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July 21, 2016

Salary pool hiked 1.5%

Pitt trustees have approved a 1.5 percent increase in the salary pool as part of the University’s fiscal year 2017 operating budget.

The 1.5 percent pool will provide a 0.75 percent increase for employees evaluated as satisfactory and above; 0.5 percent for distribution at the unit level for merit, market and equity; and 0.25 percent for distribution by senior vice chancellors to address merit, market and equity imbalances, Arthur G. Ramicone, senior vice chancellor and chief financial officer, told the University Times.

The budget allocates an additional 0.5 percent for targeted distribution by the provost and senior vice chancellor, Health Sciences, to address merit, market and equity issues among certain faculty.

And, for the second consecutive year, the board provided an extra boost for the University’s lowest-paid employees.

The FY17 salary pool includes an additional 0.5 percent for employees with satisfactory performance who make $45,000 or less.

Approximately 40 percent of Pitt employees fall into that pay range, Ramicone said.

That extra 0.5 percent provides up to an additional $225 per year for employees at the lower end of the salary scale. At the $45,000 threshold, a 1 percent increase equals $450 per year.

FY16 raises, which were delayed while the state budget was being completed, also included an additional 0.5 percent for those earning less than $45,000. (See March 31 University Times.) And a one-time payment awarded in December in lieu of raises retroactive to the start of the fiscal year provided an amount equal to 1 percent of the base salary for those earning more than $45,000 and 1.25 percent for those below that threshold.


The overall salary pool exceeds inflation, although not all employees necessarily will see raises that keep pace with the cost of living.

The U.S. Bureau of Labor Statistics reported last week that the Consumer Price Index for All Urban Consumers (CPI-U) rose 1 percent (before seasonal adjustment) for the 12 months ending in June.

Staff Association Council President Rich Colwell said he was pleased to see the extra 0.5 percent for people earning less than $45,000.

“It helps give them a chance to catch up with the costs of (health insurance). Without that, they’d be in a stagnant state,” he said.

Monthly premiums for Pitt’s health plans increased 4.8 percent this year, but a $100 wellness incentive was offered to offset the increase. (See April 28 University Times.) As of July 1, employees’ monthly contributions for Panther Gold, the most popular health care plan, rose to $74 for individuals, $179 for parent/child(ren), $259 for two adults, and $352 for families.

Said Colwell: “I still would like to see all people who meet satisfactory standards get an above-inflation raise,” he said, noting that some staff who earn more than $45,000 might not receive raises that exceed inflation.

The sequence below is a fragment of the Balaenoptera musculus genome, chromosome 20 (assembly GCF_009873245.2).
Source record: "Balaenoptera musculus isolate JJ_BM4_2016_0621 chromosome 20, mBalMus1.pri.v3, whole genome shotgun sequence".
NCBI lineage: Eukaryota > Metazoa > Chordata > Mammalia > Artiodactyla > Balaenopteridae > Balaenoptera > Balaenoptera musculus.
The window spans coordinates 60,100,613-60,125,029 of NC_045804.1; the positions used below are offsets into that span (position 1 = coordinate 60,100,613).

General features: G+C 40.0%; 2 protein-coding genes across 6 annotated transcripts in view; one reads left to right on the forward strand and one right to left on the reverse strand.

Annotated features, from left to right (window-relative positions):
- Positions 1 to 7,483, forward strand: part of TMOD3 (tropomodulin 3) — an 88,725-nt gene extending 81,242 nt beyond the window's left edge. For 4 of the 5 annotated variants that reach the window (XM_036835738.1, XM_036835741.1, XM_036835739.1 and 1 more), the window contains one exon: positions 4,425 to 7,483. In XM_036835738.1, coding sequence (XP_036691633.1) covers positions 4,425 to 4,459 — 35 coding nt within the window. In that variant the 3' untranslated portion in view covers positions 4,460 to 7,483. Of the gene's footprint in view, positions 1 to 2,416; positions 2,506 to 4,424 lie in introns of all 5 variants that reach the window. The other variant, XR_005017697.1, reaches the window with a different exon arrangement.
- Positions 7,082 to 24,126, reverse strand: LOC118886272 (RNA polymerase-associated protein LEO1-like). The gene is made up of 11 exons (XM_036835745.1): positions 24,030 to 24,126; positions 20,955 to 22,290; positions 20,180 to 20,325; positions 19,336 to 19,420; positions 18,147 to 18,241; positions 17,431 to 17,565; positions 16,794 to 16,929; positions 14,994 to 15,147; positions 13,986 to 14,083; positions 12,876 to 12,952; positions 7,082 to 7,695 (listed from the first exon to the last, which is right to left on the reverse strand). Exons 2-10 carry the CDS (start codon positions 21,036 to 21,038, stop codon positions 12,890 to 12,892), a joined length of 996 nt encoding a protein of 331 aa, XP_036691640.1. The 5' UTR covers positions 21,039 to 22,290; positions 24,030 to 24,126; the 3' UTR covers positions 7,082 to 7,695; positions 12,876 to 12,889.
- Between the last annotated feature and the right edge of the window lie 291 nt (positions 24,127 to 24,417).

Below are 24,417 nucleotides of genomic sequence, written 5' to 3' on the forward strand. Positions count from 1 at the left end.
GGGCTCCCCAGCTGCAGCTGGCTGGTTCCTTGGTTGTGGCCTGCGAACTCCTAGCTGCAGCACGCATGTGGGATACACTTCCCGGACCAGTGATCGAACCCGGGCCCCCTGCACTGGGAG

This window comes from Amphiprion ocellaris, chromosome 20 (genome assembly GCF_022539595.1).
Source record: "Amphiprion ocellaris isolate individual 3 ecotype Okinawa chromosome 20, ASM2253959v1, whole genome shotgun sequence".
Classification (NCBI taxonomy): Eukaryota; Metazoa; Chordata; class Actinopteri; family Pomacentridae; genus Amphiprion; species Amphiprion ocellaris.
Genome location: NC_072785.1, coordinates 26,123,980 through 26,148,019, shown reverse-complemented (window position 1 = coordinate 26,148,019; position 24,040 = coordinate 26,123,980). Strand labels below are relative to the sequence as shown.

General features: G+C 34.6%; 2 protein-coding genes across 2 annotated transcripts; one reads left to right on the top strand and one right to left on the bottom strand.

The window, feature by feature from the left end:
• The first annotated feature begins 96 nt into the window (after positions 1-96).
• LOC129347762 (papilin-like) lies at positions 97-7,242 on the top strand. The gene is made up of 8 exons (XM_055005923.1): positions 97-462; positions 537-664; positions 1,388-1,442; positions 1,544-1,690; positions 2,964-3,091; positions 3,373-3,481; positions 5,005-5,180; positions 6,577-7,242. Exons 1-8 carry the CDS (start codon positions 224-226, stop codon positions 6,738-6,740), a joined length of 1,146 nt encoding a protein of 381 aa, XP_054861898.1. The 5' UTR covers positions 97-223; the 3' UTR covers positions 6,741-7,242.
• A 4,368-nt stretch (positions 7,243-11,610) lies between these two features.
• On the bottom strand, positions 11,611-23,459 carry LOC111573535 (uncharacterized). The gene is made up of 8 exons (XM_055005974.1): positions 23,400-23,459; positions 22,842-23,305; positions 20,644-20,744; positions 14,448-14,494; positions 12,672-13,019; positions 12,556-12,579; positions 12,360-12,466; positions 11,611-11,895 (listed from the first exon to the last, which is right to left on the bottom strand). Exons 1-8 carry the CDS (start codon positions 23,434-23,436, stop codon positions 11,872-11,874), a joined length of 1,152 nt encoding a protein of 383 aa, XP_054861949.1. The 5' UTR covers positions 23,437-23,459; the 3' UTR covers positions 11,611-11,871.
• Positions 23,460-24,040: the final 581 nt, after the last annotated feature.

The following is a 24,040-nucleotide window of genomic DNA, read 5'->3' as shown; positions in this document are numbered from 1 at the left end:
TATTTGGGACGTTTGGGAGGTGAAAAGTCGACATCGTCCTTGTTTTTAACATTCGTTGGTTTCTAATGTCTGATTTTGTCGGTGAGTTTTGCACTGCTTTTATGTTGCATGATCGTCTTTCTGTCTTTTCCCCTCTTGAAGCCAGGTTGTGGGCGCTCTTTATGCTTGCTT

University Senate President Frank Wilson characterized this year’s budget deliberations as “very serious.”

“I’m grateful that we at Pitt haven’t had to take the extreme kind of hits like layoffs and salary cuts that other places have experienced,” he said.

“Of course faculty and staff are not going to be overly thrilled with a small salary pool.

“I like that we’re giving an extra half-percent in the salary pool for the lower-paid employees. I think that’s good symbolically, but of course I recognize that does not close any kind of gap between those at the top and the bottom.

“I think that we’re aware that’s a potential problem over the long haul and I would say I feel good that in the last couple of years we have focused on that in our budget discussions, and that we have made some progress.”


Pay raises will be seen in September paychecks, retroactive to the July 1 start of the fiscal year, Ramicone said.


Additional changes to some University employees’ pay are on the horizon.

Ramicone said the University put a $1 million “placeholder” into the FY17 operating budget in anticipation of changes in the federal Fair Labor Standards Act (FLSA) that are scheduled to take effect Dec. 1.

The new federal regulations will raise the salary threshold for mandatory overtime pay from the current $23,660 per year to $47,476.

University officials have estimated that about 2,000 positions need to be analyzed to determine whether to increase salaries or pay overtime for those affected by the changes. (See June 23, 2016, University Times.) Ramicone said analysis is underway within the units and notifications will be made unit by unit.

Whether the $1 million estimate is too much or too little, “We’ll just have to wait and see,” Ramicone said. “We’ll have better information by next budget season to put in a more accurate, specific budget amount in.”

—Kimberly K. Barlow

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